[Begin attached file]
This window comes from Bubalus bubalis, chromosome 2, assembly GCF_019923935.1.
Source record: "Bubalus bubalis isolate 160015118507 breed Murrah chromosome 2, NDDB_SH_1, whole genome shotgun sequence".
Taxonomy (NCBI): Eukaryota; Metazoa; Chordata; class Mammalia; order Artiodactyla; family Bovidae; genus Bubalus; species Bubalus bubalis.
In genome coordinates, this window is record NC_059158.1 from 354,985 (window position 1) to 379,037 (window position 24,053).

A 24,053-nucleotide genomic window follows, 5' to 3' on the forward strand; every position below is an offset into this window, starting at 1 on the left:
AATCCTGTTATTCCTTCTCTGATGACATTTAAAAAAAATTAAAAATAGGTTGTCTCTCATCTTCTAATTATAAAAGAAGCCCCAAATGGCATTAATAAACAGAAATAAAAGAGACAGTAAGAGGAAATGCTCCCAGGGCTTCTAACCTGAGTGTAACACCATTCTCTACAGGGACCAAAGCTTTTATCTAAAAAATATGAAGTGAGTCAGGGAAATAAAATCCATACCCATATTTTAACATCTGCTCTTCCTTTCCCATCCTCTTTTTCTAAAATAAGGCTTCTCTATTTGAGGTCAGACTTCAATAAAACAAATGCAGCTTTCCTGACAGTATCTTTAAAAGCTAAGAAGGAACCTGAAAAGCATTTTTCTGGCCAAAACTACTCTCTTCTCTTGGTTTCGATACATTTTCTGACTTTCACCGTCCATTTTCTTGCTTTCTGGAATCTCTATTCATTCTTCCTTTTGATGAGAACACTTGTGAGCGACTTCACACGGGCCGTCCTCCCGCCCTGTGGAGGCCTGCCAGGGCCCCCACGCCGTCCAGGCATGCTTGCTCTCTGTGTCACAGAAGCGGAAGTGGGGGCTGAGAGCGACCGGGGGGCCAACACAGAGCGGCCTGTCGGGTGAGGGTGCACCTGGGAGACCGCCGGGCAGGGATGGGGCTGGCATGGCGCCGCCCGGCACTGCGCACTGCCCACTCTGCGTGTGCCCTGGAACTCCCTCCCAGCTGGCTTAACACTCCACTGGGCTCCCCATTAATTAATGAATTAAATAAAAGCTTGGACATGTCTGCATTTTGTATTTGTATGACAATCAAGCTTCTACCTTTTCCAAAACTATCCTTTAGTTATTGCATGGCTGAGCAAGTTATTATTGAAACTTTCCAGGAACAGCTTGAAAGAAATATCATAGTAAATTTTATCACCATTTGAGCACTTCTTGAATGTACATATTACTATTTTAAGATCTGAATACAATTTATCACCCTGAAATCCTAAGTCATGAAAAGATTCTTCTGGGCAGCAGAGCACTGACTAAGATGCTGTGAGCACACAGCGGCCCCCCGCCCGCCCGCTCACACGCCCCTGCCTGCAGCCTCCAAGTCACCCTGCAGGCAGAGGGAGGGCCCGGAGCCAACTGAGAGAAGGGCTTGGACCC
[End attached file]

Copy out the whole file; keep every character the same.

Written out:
This window comes from Bubalus bubalis, chromosome 2, assembly GCF_019923935.1.
Source record: "Bubalus bubalis isolate 160015118507 breed Murrah chromosome 2, NDDB_SH_1, whole genome shotgun sequence".
Taxonomy (NCBI): Eukaryota; Metazoa; Chordata; class Mammalia; order Artiodactyla; family Bovidae; genus Bubalus; species Bubalus bubalis.
In genome coordinates, this window is record NC_059158.1 from 354,985 (window position 1) to 379,037 (window position 24,053).

A 24,053-nucleotide genomic window follows, 5' to 3' on the forward strand; every position below is an offset into this window, starting at 1 on the left:
AATCCTGTTATTCCTTCTCTGATGACATTTAAAAAAAATTAAAAATAGGTTGTCTCTCATCTTCTAATTATAAAAGAAGCCCCAAATGGCATTAATAAACAGAAATAAAAGAGACAGTAAGAGGAAATGCTCCCAGGGCTTCTAACCTGAGTGTAACACCATTCTCTACAGGGACCAAAGCTTTTATCTAAAAAATATGAAGTGAGTCAGGGAAATAAAATCCATACCCATATTTTAACATCTGCTCTTCCTTTCCCATCCTCTTTTTCTAAAATAAGGCTTCTCTATTTGAGGTCAGACTTCAATAAAACAAATGCAGCTTTCCTGACAGTATCTTTAAAAGCTAAGAAGGAACCTGAAAAGCATTTTTCTGGCCAAAACTACTCTCTTCTCTTGGTTTCGATACATTTTCTGACTTTCACCGTCCATTTTCTTGCTTTCTGGAATCTCTATTCATTCTTCCTTTTGATGAGAACACTTGTGAGCGACTTCACACGGGCCGTCCTCCCGCCCTGTGGAGGCCTGCCAGGGCCCCCACGCCGTCCAGGCATGCTTGCTCTCTGTGTCACAGAAGCGGAAGTGGGGGCTGAGAGCGACCGGGGGGCCAACACAGAGCGGCCTGTCGGGTGAGGGTGCACCTGGGAGACCGCCGGGCAGGGATGGGGCTGGCATGGCGCCGCCCGGCACTGCGCACTGCCCACTCTGCGTGTGCCCTGGAACTCCCTCCCAGCTGGCTTAACACTCCACTGGGCTCCCCATTAATTAATGAATTAAATAAAAGCTTGGACATGTCTGCATTTTGTATTTGTATGACAATCAAGCTTCTACCTTTTCCAAAACTATCCTTTAGTTATTGCATGGCTGAGCAAGTTATTATTGAAACTTTCCAGGAACAGCTTGAAAGAAATATCATAGTAAATTTTATCACCATTTGAGCACTTCTTGAATGTACATATTACTATTTTAAGATCTGAATACAATTTATCACCCTGAAATCCTAAGTCATGAAAAGATTCTTCTGGGCAGCAGAGCACTGACTAAGATGCTGTGAGCACACAGCGGCCCCCCGCCCGCCCGCTCACACGCCCCTGCCTGCAGCCTCCAAGTCACCCTGCAGGCAGAGGGAGGGCCCGGAGCCAACTGAGAGAAGGGCTTGGACCC